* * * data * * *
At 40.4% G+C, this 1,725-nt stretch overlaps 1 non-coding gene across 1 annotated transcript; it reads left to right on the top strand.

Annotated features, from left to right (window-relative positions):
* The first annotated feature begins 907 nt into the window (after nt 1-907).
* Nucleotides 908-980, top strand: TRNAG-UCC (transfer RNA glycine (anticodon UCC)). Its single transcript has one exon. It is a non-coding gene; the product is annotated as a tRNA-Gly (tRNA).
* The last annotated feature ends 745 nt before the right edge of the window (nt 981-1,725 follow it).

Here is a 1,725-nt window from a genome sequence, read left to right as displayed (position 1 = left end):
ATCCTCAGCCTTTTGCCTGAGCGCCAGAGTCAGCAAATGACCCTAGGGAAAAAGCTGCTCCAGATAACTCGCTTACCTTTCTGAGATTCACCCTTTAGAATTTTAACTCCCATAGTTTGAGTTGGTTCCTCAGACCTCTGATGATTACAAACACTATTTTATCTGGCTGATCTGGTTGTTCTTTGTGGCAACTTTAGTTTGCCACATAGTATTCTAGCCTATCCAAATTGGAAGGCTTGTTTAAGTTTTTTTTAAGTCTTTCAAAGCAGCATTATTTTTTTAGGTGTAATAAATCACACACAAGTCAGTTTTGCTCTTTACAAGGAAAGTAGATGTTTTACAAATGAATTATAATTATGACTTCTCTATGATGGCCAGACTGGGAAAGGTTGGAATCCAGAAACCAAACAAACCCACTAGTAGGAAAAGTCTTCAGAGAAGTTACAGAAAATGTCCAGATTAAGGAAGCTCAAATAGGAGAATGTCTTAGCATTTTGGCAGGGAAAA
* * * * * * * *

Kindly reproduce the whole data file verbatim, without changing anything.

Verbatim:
At 40.4% G+C, this 1,725-nt stretch overlaps 1 non-coding gene across 1 annotated transcript; it reads left to right on the top strand.

Annotated features, from left to right (window-relative positions):
* The first annotated feature begins 907 nt into the window (after nt 1-907).
* Nucleotides 908-980, top strand: TRNAG-UCC (transfer RNA glycine (anticodon UCC)). Its single transcript has one exon. It is a non-coding gene; the product is annotated as a tRNA-Gly (tRNA).
* The last annotated feature ends 745 nt before the right edge of the window (nt 981-1,725 follow it).

Here is a 1,725-nt window from a genome sequence, read left to right as displayed (position 1 = left end):
ATCCTCAGCCTTTTGCCTGAGCGCCAGAGTCAGCAAATGACCCTAGGGAAAAAGCTGCTCCAGATAACTCGCTTACCTTTCTGAGATTCACCCTTTAGAATTTTAACTCCCATAGTTTGAGTTGGTTCCTCAGACCTCTGATGATTACAAACACTATTTTATCTGGCTGATCTGGTTGTTCTTTGTGGCAACTTTAGTTTGCCACATAGTATTCTAGCCTATCCAAATTGGAAGGCTTGTTTAAGTTTTTTTTAAGTCTTTCAAAGCAGCATTATTTTTTTAGGTGTAATAAATCACACACAAGTCAGTTTTGCTCTTTACAAGGAAAGTAGATGTTTTACAAATGAATTATAATTATGACTTCTCTATGATGGCCAGACTGGGAAAGGTTGGAATCCAGAAACCAAACAAACCCACTAGTAGGAAAAGTCTTCAGAGAAGTTACAGAAAATGTCCAGATTAAGGAAGCTCAAATAGGAGAATGTCTTAGCATTTTGGCAGGGAAAA